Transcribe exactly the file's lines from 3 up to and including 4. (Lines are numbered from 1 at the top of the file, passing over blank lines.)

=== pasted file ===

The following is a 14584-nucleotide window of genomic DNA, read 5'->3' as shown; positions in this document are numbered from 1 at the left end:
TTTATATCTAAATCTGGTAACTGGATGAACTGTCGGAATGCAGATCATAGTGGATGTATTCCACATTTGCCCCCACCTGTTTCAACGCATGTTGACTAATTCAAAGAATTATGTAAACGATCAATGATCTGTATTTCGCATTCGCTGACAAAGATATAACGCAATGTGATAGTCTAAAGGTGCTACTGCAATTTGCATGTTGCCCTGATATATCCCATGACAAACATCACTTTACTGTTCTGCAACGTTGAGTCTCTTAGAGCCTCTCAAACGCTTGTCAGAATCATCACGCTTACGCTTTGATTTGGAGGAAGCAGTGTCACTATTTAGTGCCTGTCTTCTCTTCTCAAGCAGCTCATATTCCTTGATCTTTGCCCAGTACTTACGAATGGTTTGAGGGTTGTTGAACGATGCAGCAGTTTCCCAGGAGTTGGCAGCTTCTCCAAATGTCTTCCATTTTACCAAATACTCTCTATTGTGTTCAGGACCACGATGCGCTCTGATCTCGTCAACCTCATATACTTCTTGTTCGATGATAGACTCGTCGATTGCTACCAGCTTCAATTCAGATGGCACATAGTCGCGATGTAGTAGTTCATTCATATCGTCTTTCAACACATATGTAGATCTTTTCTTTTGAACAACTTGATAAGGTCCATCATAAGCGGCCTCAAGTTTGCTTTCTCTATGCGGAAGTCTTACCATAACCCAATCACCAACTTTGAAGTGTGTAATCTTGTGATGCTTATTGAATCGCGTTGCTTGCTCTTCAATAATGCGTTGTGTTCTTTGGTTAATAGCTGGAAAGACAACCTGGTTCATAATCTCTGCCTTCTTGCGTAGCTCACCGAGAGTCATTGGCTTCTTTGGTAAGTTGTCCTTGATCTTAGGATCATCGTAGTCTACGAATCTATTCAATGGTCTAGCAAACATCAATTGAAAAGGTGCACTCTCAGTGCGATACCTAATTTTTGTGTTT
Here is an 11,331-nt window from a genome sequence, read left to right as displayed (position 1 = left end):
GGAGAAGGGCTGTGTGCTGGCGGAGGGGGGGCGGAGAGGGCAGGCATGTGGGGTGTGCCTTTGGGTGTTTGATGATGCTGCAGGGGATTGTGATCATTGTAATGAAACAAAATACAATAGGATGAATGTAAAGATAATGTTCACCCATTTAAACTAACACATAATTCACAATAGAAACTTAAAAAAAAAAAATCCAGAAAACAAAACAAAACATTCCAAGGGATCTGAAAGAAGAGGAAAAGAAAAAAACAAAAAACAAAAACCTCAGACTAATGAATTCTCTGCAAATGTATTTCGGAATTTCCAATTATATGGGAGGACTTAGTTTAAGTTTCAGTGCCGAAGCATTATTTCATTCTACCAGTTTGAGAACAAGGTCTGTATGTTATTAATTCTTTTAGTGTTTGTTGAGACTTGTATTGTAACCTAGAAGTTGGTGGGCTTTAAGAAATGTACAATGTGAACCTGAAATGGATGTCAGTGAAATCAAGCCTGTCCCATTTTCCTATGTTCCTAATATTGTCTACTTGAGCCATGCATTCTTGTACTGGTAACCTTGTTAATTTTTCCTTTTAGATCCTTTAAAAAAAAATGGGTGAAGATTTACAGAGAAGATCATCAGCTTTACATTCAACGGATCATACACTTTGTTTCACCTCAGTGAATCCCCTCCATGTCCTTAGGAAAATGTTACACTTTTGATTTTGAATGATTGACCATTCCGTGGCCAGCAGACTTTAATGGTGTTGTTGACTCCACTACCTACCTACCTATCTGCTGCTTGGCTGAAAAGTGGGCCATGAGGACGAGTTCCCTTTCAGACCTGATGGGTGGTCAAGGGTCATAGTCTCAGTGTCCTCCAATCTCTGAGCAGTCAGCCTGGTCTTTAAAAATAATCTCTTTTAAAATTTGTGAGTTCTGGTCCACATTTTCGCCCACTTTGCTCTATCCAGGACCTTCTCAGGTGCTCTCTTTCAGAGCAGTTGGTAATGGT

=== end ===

Here is an 11,331-nt window from a genome sequence, read left to right as displayed (position 1 = left end):
GGAGAAGGGCTGTGTGCTGGCGGAGGGGGGGCGGAGAGGGCAGGCATGTGGGGTGTGCCTTTGGGTGTTTGATGATGCTGCAGGGGATTGTGATCATTGTAATGAAACAAAATACAATAGGATGAATGTAAAGATAATGTTCACCCATTTAAACTAACACATAATTCACAATAGAAACTTAAAAAAAAAAAATCCAGAAAACAAAACAAAACATTCCAAGGGATCTGAAAGAAGAGGAAAAGAAAAAAACAAAAAACAAAAACCTCAGACTAATGAATTCTCTGCAAATGTATTTCGGAATTTCCAATTATATGGGAGGACTTAGTTTAAGTTTCAGTGCCGAAGCATTATTTCATTCTACCAGTTTGAGAACAAGGTCTGTATGTTATTAATTCTTTTAGTGTTTGTTGAGACTTGTATTGTAACCTAGAAGTTGGTGGGCTTTAAGAAATGTACAATGTGAACCTGAAATGGATGTCAGTGAAATCAAGCCTGTCCCATTTTCCTATGTTCCTAATATTGTCTACTTGAGCCATGCATTCTTGTACTGGTAACCTTGTTAATTTTTCCTTTTAGATCCTTTAAAAAAAAATGGGTGAAGATTTACAGAGAAGATCATCAGCTTTACATTCAACGGATCATACACTTTGTTTCACCTCAGTGAATCCCCTCCATGTCCTTAGGAAAATGTTACACTTTTGATTTTGAATGATTGACCATTCCGTGGCCAGCAGACTTTAATGGTGTTGTTGACTCCACTACCTACCTACCTATCTGCTGCTTGGCTGAAAAGTGGGCCATGAGGACGAGTTCCCTTTCAGACCTGATGGGTGGTCAAGGGTCATAGTCTCAGTGTCCTCCAATCTCTGAGCAGTCAGCCTGGTCTTTAAAAATAATCTCTTTTAAAATTTGTGAGTTCTGGTCCACATTTTCGCCCACTTTGCTCTATCCAGGACCTTCTCAGGTGCTCTCTTTCAGAGCAGTTGGTAATGGT